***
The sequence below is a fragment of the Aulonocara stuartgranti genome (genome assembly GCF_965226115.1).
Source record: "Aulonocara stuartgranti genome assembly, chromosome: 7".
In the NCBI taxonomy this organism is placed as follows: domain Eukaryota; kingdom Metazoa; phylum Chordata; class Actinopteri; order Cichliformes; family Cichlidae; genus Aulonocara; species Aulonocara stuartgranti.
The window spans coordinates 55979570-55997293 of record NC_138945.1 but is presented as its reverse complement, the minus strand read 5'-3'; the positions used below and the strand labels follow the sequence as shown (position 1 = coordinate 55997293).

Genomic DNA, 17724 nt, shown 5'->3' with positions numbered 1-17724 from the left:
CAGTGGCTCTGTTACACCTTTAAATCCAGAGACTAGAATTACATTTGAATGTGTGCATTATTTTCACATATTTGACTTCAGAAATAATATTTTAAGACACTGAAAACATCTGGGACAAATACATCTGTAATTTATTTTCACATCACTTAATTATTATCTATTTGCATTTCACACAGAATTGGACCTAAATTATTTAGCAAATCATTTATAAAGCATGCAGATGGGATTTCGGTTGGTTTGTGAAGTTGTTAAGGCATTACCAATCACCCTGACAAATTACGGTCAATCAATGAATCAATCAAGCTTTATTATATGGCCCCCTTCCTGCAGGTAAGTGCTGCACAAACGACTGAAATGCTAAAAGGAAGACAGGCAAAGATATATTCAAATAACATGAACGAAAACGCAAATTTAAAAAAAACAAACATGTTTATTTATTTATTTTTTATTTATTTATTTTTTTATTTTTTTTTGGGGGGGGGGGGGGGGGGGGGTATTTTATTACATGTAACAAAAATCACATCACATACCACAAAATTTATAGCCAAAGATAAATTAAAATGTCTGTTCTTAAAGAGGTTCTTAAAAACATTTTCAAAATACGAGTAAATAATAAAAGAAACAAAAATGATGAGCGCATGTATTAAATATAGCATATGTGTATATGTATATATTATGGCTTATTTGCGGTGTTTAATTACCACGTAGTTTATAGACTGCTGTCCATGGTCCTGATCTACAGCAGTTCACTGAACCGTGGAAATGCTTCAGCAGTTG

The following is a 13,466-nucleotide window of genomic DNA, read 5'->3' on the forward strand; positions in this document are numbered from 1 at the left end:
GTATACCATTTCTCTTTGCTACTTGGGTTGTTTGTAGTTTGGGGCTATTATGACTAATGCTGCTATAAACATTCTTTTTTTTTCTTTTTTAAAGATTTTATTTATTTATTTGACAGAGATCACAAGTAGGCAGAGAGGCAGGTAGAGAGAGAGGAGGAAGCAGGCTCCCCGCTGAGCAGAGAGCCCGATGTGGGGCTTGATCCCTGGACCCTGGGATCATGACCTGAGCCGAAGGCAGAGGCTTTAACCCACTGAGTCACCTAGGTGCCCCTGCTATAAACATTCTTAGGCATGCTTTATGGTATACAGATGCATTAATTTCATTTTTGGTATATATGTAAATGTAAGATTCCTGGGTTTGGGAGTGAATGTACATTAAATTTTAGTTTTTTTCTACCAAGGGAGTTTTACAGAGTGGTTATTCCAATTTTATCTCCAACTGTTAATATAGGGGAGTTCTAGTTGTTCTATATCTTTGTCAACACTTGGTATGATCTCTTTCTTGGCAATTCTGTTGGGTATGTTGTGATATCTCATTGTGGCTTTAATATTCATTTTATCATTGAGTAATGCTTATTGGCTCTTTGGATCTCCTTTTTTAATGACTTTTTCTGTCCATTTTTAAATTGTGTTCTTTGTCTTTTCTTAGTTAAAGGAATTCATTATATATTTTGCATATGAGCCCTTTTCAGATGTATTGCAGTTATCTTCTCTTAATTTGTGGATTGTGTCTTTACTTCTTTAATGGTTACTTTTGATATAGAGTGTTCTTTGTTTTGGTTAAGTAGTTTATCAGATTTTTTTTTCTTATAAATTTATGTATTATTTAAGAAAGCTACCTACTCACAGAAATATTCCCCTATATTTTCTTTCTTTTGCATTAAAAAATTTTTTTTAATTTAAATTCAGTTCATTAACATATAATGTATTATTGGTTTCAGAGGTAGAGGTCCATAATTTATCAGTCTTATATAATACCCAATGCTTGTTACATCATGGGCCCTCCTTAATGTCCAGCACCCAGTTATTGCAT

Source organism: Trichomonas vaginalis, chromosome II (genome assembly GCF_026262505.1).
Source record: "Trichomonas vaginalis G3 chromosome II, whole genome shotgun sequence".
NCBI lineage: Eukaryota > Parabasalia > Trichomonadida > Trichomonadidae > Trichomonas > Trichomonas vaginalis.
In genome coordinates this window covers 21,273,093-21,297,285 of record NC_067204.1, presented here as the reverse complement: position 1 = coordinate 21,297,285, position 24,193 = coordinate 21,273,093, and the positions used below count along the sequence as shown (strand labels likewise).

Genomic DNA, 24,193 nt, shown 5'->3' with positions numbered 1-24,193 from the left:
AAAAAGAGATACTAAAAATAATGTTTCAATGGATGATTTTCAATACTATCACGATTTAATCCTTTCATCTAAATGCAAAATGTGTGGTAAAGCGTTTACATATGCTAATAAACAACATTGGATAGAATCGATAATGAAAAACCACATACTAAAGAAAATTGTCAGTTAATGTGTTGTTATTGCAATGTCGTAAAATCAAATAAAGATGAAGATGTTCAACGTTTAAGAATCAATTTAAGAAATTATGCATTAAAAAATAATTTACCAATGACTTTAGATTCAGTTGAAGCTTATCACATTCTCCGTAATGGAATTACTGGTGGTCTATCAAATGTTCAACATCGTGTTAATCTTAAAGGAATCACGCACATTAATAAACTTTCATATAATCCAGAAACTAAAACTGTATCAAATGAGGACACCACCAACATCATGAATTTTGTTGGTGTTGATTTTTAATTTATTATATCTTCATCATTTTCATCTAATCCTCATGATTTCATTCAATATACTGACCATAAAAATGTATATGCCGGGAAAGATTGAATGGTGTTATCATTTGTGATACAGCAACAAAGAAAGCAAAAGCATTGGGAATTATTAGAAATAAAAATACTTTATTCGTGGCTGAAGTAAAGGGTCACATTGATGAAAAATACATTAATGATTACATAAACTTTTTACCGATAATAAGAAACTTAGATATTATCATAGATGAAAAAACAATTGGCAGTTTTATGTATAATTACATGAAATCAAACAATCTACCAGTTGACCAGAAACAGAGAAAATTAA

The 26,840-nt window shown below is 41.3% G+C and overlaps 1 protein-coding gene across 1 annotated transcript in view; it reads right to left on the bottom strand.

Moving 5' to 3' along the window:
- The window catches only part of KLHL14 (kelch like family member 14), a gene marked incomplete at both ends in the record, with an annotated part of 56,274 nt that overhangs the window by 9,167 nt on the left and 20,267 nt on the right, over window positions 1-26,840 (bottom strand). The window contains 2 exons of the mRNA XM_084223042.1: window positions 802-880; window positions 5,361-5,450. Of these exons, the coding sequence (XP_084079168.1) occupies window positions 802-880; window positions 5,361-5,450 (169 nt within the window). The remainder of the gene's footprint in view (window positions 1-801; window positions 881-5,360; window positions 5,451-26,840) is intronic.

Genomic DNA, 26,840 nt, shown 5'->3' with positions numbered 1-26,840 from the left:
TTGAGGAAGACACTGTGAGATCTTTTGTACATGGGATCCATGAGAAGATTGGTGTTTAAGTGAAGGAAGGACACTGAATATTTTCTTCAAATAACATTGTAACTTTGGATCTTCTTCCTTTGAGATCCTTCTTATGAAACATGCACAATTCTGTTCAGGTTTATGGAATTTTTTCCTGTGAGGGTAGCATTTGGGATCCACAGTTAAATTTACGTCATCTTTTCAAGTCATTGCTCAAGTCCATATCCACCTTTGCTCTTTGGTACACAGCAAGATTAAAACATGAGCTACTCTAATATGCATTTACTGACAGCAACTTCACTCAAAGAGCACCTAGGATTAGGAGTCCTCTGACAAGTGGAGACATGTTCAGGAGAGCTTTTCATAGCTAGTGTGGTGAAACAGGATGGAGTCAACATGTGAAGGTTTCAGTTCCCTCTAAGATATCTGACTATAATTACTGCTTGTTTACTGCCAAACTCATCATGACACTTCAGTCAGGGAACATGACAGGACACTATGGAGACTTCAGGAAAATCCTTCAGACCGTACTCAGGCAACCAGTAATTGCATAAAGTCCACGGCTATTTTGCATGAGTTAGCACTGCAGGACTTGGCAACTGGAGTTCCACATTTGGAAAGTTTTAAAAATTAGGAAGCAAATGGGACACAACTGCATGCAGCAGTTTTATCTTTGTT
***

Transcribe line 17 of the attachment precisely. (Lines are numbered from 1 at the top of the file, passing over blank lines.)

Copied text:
- The window catches only part of KLHL14 (kelch like family member 14), a gene marked incomplete at both ends in the record, with an annotated part of 56,274 nt that overhangs the window by 9,167 nt on the left and 20,267 nt on the right, over window positions 1-26,840 (bottom strand). The window contains 2 exons of the mRNA XM_084223042.1: window positions 802-880; window positions 5,361-5,450. Of these exons, the coding sequence (XP_084079168.1) occupies window positions 802-880; window positions 5,361-5,450 (169 nt within the window). The remainder of the gene's footprint in view (window positions 1-801; window positions 881-5,360; window positions 5,451-26,840) is intronic.